TunnelBear is a VPN provider launched in 2011 by Daniel Kaldor and Ryan Dochuk. The platform boasts a minimalist design intended to suit the needs of all Internet users aware of the current security threats found online. TunnelBear is very easy to install and set up and it features a very comprehensive and easy-to-use interface, which is definitely a plus when it comes to users with moderate technological knowledge.
Our today’s blog, however, will try to answer the burning questions of all torrent freaks out there and determine whether TunnelBear has what it takes to ensure a seamless torrenting experience.
P2P File Sharing
In order to use clients based on the BitTorrent communication protocol, your VPN provider has to allow P2P filesharing in the first place.
TunnelBear VPN is based in Canada, which means it has to follow a rather strict no P2P policy. So, if torrenting is your regular everyday activity, TunnelBear is definitely not the VPN for you.
TunnelBear recognizes the fact that BitTorrent can be used for completely legal purposes, but how can the company know who actually uses it for downloading copyrighted content? It can’t, not without logging, at least. Since TunnelBear holds a very strong position against monitoring and tracking user activity, it opted to deny the P2P service altogether.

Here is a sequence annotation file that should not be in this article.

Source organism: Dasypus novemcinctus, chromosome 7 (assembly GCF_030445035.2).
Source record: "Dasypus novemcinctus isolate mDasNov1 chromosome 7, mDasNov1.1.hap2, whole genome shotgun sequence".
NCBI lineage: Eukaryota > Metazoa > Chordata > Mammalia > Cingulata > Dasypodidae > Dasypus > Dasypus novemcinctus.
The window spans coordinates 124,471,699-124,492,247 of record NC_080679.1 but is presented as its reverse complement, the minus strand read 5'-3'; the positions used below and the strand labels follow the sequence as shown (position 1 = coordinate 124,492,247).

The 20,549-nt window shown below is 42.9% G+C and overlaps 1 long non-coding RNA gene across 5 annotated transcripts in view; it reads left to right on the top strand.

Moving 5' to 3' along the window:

On the other hand, it does keep some connection logs for 30 days. Remember when we said that no VPN is actually log-free? Some are just more aggressive and intrusive than others. The amount of data TunnelBear logs is pretty trivial, though, and it’s not time-stamped, so it cannot be used to mount any time correlation attacks. What it can do, however, is pinpoint users who are breaking the no P2P clause. This makes its previous statement rather moot and reveals that it doesn’t allow P2P mostly because it doesn’t want to, not because of its strong anti-logging beliefs.
We can’t put all the “blame” on TunnelBear for its lack of P2P support. It is based in Canada, which introduced pretty hard-core legislation, leaving little to no breathing room for torrenting. Not to mention that Canada is a member of the infamous Five Eyes Treaty!
TunnelBear is actually doing a pretty good job against state regulations by not keeping any meaningful user logs. If it did, it’d have to hand them over if requested, so we can’t really blame the company for not wanting to clash with state authorities.
Be that as it may, if you’re looking for a good online security service provider suitable for torrenting, TunnelBear is not your VPN.